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For example:

I got a table like this at UI side:

enter image description here

And this is the list that has all data showed above:

List<MyBean> myList;

Now I want to search by categoryName, languageID or categoryID using a method like this:

private List<MyBean> search(List<MyBean> myList, String columnName, String criteria)

So then I just do the following to get the results that matches my criteria:

1st case: List<Bean> results = this.search(myList, "categoryName", "Dog H");

2nd case: List<Bean> results = this.search(myList, "categoryName", "Dog House");

(At this point results list will return 3 elements in both cases -- according to the above table).


Is it possible to achieve this? As you guys can see, this is a kind of search similar to the %LIKE% function from SQL but focused on java.Util.List

Thanks in advance.

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The short answer is "yes", the long answer is, "you're going to have to implement it your self". I'd also take a look at using regular expression for the criteria requirements –  MadProgrammer Aug 7 '12 at 4:11
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4 Answers

up vote 5 down vote accepted

I solved my question using the following:

Then I just imported the following namespace by this way:

import static ch.lambdaj.Lambda.*;

And get results from my criteria using this:

List<MyBean> results = select(myList, having(on(MyBean.class).getCategoryName(), org.hamcrest.Matchers.containsString("Dog H")));

So, in that line of code I am passing myList, the "column" and criteria as I required in my question.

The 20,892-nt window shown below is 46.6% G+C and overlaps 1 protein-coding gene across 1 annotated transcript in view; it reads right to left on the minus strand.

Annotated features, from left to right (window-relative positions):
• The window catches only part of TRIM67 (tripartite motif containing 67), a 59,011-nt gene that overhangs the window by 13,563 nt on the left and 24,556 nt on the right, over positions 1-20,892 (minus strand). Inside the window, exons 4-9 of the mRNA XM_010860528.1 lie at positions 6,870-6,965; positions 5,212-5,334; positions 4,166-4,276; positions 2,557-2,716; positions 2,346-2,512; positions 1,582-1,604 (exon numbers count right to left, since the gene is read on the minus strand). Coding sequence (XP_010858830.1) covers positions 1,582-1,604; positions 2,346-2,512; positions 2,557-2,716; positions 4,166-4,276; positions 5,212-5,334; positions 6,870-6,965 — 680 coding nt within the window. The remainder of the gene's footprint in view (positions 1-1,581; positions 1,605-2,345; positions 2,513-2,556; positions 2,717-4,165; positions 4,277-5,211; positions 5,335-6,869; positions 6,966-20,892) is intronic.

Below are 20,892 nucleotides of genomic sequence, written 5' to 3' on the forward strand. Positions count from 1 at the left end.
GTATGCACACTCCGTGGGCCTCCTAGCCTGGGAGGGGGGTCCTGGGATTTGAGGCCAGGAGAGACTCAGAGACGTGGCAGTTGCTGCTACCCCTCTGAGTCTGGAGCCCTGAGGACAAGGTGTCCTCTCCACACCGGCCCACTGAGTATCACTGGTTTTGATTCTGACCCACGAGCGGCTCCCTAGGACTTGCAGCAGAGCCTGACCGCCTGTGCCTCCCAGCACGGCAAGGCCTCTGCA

The rest of code at that line is easy to understand so I won't write about it :-)

Hope this helps someone else too.

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Here's two approaches

The "forceful" approach ;)

public List<MyBean> search(List<MyBean> lstBeans, String method, String regExp) {
    List<MyBean> lstMatch = new ArrayList<>(lstBeans.size());
    Pattern pattern = Pattern.compile(regExp);
    for (MyBean bean : lstBeans) {

        if (method.equals("categoryName")) {
            String name = bean.getCategoryName();
            if (pattern.matcher(name).matches()) {
                lstMatch.add(bean);
            }
        }
    }
    return lstMatch;
}

.
.
.

List<MyBean> matches = search(lstBeans, "categoryName", "^Dog.*$");

Basically, this relies on knowing that a given method name will return a given result, this would make it difficult to filter results on category, for example...

There are also problems with people misspelling the method name or not taking into account that it's case sensitive...

OR you could try something a little more variable

public interface Criteria<T> {
    public boolean matches(T bean);
}

public class CategoryNameCriteria implements Criteria<MyBean> {

    private Pattern pattern;

    public CategoryCriteria(String criteria) {
        pattern = Pattern.compile(criteria);
    }

    @Override
    public boolean matches(MyBean bean) {
        return pattern.matcher(bean.getCategoryName()).matches();
    }

}

public <T> List<T> search(List<T> lstBeans, Criteria<T> critera) {